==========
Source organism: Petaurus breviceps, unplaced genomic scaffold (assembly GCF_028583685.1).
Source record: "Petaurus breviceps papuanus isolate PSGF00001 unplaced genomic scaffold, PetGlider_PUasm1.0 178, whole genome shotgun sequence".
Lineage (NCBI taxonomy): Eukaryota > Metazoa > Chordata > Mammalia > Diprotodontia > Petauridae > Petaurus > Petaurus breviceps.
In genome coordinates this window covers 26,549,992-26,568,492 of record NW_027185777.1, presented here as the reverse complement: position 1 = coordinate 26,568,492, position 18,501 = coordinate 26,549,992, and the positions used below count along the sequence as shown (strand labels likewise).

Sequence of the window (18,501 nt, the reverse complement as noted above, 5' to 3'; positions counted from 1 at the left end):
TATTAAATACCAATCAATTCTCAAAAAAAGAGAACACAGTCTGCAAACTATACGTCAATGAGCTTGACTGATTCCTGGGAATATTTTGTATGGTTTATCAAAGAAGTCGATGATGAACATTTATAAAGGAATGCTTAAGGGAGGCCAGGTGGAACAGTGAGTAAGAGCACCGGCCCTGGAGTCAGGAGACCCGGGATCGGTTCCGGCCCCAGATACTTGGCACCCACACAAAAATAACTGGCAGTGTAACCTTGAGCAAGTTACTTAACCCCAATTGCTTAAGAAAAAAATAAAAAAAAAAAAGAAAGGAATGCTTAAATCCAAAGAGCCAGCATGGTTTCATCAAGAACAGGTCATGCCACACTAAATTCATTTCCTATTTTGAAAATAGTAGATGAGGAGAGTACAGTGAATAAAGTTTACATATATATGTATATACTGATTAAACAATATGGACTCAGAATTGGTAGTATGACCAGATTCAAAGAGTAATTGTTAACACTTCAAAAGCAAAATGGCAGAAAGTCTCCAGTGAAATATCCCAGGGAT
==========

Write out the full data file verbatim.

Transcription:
Source organism: Petaurus breviceps, unplaced genomic scaffold (assembly GCF_028583685.1).
Source record: "Petaurus breviceps papuanus isolate PSGF00001 unplaced genomic scaffold, PetGlider_PUasm1.0 178, whole genome shotgun sequence".
Lineage (NCBI taxonomy): Eukaryota > Metazoa > Chordata > Mammalia > Diprotodontia > Petauridae > Petaurus > Petaurus breviceps.
In genome coordinates this window covers 26,549,992-26,568,492 of record NW_027185777.1, presented here as the reverse complement: position 1 = coordinate 26,568,492, position 18,501 = coordinate 26,549,992, and the positions used below count along the sequence as shown (strand labels likewise).

Sequence of the window (18,501 nt, the reverse complement as noted above, 5' to 3'; positions counted from 1 at the left end):
TATTAAATACCAATCAATTCTCAAAAAAAGAGAACACAGTCTGCAAACTATACGTCAATGAGCTTGACTGATTCCTGGGAATATTTTGTATGGTTTATCAAAGAAGTCGATGATGAACATTTATAAAGGAATGCTTAAGGGAGGCCAGGTGGAACAGTGAGTAAGAGCACCGGCCCTGGAGTCAGGAGACCCGGGATCGGTTCCGGCCCCAGATACTTGGCACCCACACAAAAATAACTGGCAGTGTAACCTTGAGCAAGTTACTTAACCCCAATTGCTTAAGAAAAAAATAAAAAAAAAAAAGAAAGGAATGCTTAAATCCAAAGAGCCAGCATGGTTTCATCAAGAACAGGTCATGCCACACTAAATTCATTTCCTATTTTGAAAATAGTAGATGAGGAGAGTACAGTGAATAAAGTTTACATATATATGTATATACTGATTAAACAATATGGACTCAGAATTGGTAGTATGACCAGATTCAAAGAGTAATTGTTAACACTTCAAAAGCAAAATGGCAGAAAGTCTCCAGTGAAATATCCCAGGGAT